• IV Methods: “identify internally valid casual effects for individual who’s treatment status is manipuable by the instrument at hand” Angrist May, 2003

    • IV methods used heavily in econometrics research, also useful in Comparative Effectiveness Research

    • Assumptions of exclusion and independence

Iv methods

IV methods

  • Doiand D1iarepotential treatment assignments indexed to binary instrument

    If Di is indexed to latent-treatment assignment mechanism:

    Potential treatment assignments:

    D0i = 1(

    D1i =

    Ziis a binary instrument, and ni is a random error independent of treatment.

    Do is what treatment iwould receive if Zi= 0, and D1i what treatment iwould be receive if Z=1

    The observed assignment variable (only one potential assignment is ever observed for a particular individual), Di =Doi (1-Zi) + D1iZi,Paralleling potential outcomes




For a model without covariates, key assumptions are:

  • Independence. (Yoi, Y1i, Doi, D1i) ||_ Zi.

  • First stage. P[Di=1|Zi=1] ≠ P[Di=1|Zi=0].

  • Monotonicity. Either D1i >= Doi or vice versa; without loss of generality, assume the former

    The instrument is as good as randomly assigned, affect probability of treatment (1st stage), and affects everyone the same way (monotonicity)

    E[Yi| Zi=1]- E[Yi|Zi=0] /E[Di|Zi=1}-E{Di|Zi=0} = E[Y1i-Y0i|D1i>D0i]

    Left side of equation is the population equivalent of Wald estimator for regression models with measurement error and right side of equation is Local Average Treatment Effects (LATE) – effect on treatment of those whose treatment status is changed by the instrument.

    The standard assumption of constant causal effects, Y1i= Y0i + α

    For further theory and application see Angrist article (2004) which links Local Average Treatment Effects (LATE), which is tied to a particular instrument to Average Treatment Effects (ATE), which is not instrument dependent.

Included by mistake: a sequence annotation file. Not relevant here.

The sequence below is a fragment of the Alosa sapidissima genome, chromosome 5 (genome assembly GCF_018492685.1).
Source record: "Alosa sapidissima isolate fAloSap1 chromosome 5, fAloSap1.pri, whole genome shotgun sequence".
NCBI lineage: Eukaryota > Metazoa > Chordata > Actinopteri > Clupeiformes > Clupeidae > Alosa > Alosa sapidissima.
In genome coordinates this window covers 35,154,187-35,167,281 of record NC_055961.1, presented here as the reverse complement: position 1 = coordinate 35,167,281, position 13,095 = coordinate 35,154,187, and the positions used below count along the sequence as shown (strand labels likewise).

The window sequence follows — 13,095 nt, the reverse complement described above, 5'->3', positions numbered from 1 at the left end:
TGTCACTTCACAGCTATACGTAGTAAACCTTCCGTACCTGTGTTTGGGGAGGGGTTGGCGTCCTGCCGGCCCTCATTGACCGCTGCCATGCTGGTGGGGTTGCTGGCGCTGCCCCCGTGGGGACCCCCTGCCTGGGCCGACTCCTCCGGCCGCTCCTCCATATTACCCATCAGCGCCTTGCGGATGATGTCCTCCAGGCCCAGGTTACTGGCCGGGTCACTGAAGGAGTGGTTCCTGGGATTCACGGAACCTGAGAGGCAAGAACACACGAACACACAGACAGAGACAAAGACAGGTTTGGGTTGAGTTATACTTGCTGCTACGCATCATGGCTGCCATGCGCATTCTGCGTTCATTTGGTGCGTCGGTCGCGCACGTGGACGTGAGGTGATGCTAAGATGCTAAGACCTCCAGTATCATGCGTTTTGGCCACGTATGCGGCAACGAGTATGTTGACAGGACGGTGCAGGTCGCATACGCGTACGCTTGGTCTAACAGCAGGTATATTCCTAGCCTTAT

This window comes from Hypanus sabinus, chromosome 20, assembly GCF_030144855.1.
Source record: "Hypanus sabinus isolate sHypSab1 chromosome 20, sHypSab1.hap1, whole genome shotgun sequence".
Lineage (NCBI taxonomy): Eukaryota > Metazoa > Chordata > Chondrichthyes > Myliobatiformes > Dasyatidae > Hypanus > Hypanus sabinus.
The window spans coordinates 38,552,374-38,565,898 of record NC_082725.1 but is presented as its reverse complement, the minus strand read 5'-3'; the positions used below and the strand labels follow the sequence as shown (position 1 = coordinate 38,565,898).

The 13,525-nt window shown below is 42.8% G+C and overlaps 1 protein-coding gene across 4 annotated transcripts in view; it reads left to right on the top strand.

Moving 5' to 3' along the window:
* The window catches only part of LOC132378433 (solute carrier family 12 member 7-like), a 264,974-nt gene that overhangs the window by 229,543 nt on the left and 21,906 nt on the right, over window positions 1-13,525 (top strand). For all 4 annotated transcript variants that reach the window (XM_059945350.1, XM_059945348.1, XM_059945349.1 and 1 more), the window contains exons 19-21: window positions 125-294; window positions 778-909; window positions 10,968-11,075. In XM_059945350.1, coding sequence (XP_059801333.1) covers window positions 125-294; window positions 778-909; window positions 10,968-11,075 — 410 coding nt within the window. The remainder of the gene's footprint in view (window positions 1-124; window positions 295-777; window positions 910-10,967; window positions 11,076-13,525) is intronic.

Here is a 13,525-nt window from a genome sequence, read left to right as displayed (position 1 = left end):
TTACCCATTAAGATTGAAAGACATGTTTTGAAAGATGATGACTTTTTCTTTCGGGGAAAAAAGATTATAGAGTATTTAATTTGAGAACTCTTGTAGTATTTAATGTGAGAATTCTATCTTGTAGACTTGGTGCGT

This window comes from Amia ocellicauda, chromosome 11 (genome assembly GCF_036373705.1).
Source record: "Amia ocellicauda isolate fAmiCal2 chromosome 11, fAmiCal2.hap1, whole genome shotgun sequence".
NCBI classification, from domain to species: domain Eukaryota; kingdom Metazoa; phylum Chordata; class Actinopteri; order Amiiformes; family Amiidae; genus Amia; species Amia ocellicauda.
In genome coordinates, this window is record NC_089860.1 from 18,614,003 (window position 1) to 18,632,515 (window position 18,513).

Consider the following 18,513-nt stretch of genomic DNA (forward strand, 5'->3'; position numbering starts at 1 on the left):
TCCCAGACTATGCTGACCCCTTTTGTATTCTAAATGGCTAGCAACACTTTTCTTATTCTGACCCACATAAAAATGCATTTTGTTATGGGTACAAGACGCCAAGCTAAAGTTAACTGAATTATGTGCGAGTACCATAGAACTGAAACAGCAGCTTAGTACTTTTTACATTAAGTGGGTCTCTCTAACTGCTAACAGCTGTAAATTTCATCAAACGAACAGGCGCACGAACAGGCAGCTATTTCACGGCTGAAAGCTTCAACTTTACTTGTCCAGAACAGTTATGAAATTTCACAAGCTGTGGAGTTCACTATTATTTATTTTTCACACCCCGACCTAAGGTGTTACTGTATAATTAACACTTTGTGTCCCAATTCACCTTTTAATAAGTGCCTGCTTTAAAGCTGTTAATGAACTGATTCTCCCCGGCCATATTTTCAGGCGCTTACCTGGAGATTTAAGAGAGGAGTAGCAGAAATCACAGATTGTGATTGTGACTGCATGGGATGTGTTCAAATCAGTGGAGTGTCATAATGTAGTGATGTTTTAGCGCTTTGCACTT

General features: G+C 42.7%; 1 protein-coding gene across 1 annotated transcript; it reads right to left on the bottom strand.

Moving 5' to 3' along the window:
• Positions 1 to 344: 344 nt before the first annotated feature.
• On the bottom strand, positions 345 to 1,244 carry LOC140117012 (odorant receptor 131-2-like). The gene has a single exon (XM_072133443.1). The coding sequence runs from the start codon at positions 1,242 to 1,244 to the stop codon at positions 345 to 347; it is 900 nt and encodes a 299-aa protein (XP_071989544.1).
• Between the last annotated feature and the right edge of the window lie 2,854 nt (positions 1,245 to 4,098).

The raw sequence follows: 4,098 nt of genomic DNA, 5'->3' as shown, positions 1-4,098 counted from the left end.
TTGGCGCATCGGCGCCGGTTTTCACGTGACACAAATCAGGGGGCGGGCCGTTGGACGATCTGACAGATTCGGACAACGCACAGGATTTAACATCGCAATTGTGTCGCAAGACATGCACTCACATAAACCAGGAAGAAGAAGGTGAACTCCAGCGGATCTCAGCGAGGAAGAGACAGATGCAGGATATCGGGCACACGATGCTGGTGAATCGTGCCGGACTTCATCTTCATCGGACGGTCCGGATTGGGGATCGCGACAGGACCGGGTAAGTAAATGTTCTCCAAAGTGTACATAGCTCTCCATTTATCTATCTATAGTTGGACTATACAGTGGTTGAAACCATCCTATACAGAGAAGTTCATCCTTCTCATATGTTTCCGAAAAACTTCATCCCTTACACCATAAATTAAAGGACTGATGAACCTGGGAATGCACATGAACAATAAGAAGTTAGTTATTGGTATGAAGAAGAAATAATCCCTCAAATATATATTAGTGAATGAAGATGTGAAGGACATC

Reference: Angrist, Joshua “Treatment Effect Heterogeneity in Theory and Practice”, The Economic Journal 114 (March), C52-C83

Types of variable to be analyzed

Types of Variable to be Analyzed

  • Clinical/laboratory

  • PROs

  • Clinician-reported outcomes

  • Proxy/caregiver variables

  • Resource use

  • Count variables

  • Time to events

  • (multiple variables with covariates – examined simultaneously)



  • Objectives: maximizing treatment effectiveness and minimizing adverse events

  • As researchers – take steps to manage heterogeneity

  • Prior to design of studies leverage information to explain group membership (increase confidence in variability)

  • Treatment response vary by a number of factors (as mentioned previously)

  • Identifying patients who respond to treatment can reduce investment in drug development and reduce exposure of patients who are non-responsive improving the benefit/risk profile of product



  • Utilize statisticians in the front end of design to help with how to manage HTE

  • Inclusion of clinical experts prior to design/conduct regarding the:

    - inclusion of covariates

    - advise on anticipated and observed latent classes

    - advice on characteristics determining class membership (confirm finding – post hoc comparisons)